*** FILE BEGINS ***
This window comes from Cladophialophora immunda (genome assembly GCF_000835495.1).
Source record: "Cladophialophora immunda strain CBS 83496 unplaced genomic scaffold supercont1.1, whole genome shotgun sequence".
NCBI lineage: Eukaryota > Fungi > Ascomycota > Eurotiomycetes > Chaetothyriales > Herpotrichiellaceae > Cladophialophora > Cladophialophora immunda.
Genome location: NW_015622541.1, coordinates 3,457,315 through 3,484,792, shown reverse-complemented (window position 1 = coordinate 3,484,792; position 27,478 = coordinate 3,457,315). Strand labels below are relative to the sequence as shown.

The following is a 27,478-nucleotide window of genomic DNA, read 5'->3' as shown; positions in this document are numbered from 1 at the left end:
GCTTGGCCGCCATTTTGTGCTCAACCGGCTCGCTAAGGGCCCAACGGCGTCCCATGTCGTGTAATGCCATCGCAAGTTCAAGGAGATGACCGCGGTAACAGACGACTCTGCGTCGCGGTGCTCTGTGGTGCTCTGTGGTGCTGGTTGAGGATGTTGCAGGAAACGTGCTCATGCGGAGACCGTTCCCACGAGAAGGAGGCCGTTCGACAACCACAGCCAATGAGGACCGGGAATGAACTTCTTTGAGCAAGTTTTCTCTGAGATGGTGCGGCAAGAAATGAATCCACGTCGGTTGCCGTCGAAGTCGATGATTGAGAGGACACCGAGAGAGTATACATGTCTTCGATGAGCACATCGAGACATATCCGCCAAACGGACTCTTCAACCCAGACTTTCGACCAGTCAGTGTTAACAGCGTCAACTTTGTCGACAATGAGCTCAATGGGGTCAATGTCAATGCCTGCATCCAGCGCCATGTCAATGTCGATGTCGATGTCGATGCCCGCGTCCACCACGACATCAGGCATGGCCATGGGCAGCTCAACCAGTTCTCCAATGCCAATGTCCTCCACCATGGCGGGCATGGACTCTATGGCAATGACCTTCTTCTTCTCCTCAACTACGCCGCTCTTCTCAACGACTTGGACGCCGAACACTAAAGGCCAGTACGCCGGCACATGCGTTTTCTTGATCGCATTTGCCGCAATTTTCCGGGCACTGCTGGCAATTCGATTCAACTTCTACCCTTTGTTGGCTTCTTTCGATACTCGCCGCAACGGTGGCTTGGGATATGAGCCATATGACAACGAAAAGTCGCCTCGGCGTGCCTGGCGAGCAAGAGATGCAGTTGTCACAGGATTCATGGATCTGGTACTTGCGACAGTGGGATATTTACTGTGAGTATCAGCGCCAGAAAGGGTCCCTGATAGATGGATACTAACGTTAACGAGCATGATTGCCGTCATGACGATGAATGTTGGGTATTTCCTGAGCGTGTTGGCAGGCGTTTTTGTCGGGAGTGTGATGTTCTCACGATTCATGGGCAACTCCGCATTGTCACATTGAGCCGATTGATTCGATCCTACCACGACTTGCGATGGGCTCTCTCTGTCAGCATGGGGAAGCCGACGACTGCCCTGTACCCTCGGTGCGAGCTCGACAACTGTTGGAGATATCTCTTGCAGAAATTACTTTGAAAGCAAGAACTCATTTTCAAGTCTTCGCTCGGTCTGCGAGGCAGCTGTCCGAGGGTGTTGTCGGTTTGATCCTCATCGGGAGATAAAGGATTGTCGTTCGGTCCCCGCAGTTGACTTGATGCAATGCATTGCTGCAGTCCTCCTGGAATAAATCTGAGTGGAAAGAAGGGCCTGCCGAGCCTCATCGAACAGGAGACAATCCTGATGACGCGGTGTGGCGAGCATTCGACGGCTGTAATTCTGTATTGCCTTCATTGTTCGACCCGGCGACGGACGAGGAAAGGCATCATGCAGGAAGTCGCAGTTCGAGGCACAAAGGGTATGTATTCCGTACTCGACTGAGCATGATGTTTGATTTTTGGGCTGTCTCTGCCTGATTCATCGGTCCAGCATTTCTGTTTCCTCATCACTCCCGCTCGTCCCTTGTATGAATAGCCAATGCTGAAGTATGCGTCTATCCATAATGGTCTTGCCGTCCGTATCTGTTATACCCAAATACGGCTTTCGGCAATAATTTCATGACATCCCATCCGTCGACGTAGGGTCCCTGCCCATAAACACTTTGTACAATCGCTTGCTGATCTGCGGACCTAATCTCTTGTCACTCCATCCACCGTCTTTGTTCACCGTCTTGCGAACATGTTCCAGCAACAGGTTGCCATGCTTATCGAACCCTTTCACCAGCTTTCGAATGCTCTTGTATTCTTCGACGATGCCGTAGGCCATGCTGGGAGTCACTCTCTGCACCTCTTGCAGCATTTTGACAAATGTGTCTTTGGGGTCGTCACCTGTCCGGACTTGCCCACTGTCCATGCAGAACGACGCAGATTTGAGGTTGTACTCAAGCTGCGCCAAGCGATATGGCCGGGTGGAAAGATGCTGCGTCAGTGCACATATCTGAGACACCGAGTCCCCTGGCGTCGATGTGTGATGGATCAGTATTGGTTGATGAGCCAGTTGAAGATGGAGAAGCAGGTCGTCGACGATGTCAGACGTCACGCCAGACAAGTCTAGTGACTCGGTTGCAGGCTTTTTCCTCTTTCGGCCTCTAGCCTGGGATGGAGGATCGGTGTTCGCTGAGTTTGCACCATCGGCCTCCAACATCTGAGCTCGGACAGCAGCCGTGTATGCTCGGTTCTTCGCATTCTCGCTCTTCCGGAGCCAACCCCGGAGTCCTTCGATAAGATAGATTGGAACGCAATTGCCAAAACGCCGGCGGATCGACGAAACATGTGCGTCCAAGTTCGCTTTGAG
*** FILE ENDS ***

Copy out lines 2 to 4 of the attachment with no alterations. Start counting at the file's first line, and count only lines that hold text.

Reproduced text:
Source record: "Cladophialophora immunda strain CBS 83496 unplaced genomic scaffold supercont1.1, whole genome shotgun sequence".
NCBI lineage: Eukaryota > Fungi > Ascomycota > Eurotiomycetes > Chaetothyriales > Herpotrichiellaceae > Cladophialophora > Cladophialophora immunda.
Genome location: NW_015622541.1, coordinates 3,457,315 through 3,484,792, shown reverse-complemented (window position 1 = coordinate 3,484,792; position 27,478 = coordinate 3,457,315). Strand labels below are relative to the sequence as shown.